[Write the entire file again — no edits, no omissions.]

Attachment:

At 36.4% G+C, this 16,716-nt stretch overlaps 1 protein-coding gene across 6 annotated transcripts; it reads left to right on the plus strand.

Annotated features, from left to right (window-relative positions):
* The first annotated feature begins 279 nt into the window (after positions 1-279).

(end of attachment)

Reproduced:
At 36.4% G+C, this 16,716-nt stretch overlaps 1 protein-coding gene across 6 annotated transcripts; it reads left to right on the plus strand.

Annotated features, from left to right (window-relative positions):
* The first annotated feature begins 279 nt into the window (after positions 1-279).